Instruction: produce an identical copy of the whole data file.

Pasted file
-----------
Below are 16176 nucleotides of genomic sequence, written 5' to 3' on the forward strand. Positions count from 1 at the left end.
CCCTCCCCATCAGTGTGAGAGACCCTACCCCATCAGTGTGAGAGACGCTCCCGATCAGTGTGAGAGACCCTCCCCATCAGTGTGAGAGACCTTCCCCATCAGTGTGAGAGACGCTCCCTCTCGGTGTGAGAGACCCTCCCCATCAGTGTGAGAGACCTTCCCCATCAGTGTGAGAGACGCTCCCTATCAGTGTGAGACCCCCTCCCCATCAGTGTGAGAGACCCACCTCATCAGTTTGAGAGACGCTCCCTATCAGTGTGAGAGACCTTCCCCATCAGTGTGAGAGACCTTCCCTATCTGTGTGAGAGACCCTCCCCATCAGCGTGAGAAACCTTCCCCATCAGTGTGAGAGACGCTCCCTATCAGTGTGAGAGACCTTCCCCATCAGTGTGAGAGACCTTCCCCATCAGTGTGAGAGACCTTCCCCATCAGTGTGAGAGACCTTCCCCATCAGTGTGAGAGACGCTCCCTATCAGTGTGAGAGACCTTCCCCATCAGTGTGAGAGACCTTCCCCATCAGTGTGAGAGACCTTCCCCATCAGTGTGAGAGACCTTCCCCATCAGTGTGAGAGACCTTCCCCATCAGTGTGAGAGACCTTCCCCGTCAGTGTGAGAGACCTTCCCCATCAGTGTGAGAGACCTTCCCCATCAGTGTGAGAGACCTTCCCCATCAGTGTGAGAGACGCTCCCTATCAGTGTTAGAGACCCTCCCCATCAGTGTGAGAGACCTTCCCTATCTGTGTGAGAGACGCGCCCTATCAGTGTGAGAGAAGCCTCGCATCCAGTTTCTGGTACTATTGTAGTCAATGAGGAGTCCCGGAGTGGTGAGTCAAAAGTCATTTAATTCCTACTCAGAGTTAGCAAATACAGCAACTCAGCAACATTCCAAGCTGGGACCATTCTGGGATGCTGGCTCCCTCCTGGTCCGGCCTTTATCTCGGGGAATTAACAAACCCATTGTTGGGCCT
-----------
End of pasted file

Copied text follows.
Below are 16176 nucleotides of genomic sequence, written 5' to 3' on the forward strand. Positions count from 1 at the left end.
CCCTCCCCATCAGTGTGAGAGACCCTACCCCATCAGTGTGAGAGACGCTCCCGATCAGTGTGAGAGACCCTCCCCATCAGTGTGAGAGACCTTCCCCATCAGTGTGAGAGACGCTCCCTCTCGGTGTGAGAGACCCTCCCCATCAGTGTGAGAGACCTTCCCCATCAGTGTGAGAGACGCTCCCTATCAGTGTGAGACCCCCTCCCCATCAGTGTGAGAGACCCACCTCATCAGTTTGAGAGACGCTCCCTATCAGTGTGAGAGACCTTCCCCATCAGTGTGAGAGACCTTCCCTATCTGTGTGAGAGACCCTCCCCATCAGCGTGAGAAACCTTCCCCATCAGTGTGAGAGACGCTCCCTATCAGTGTGAGAGACCTTCCCCATCAGTGTGAGAGACCTTCCCCATCAGTGTGAGAGACCTTCCCCATCAGTGTGAGAGACCTTCCCCATCAGTGTGAGAGACGCTCCCTATCAGTGTGAGAGACCTTCCCCATCAGTGTGAGAGACCTTCCCCATCAGTGTGAGAGACCTTCCCCATCAGTGTGAGAGACCTTCCCCATCAGTGTGAGAGACCTTCCCCATCAGTGTGAGAGACCTTCCCCGTCAGTGTGAGAGACCTTCCCCATCAGTGTGAGAGACCTTCCCCATCAGTGTGAGAGACCTTCCCCATCAGTGTGAGAGACGCTCCCTATCAGTGTTAGAGACCCTCCCCATCAGTGTGAGAGACCTTCCCTATCTGTGTGAGAGACGCGCCCTATCAGTGTGAGAGAAGCCTCGCATCCAGTTTCTGGTACTATTGTAGTCAATGAGGAGTCCCGGAGTGGTGAGTCAAAAGTCATTTAATTCCTACTCAGAGTTAGCAAATACAGCAACTCAGCAACATTCCAAGCTGGGACCATTCTGGGATGCTGGCTCCCTCCTGGTCCGGCCTTTATCTCGGGGAATTAACAAACCCATTGTTGGGCCT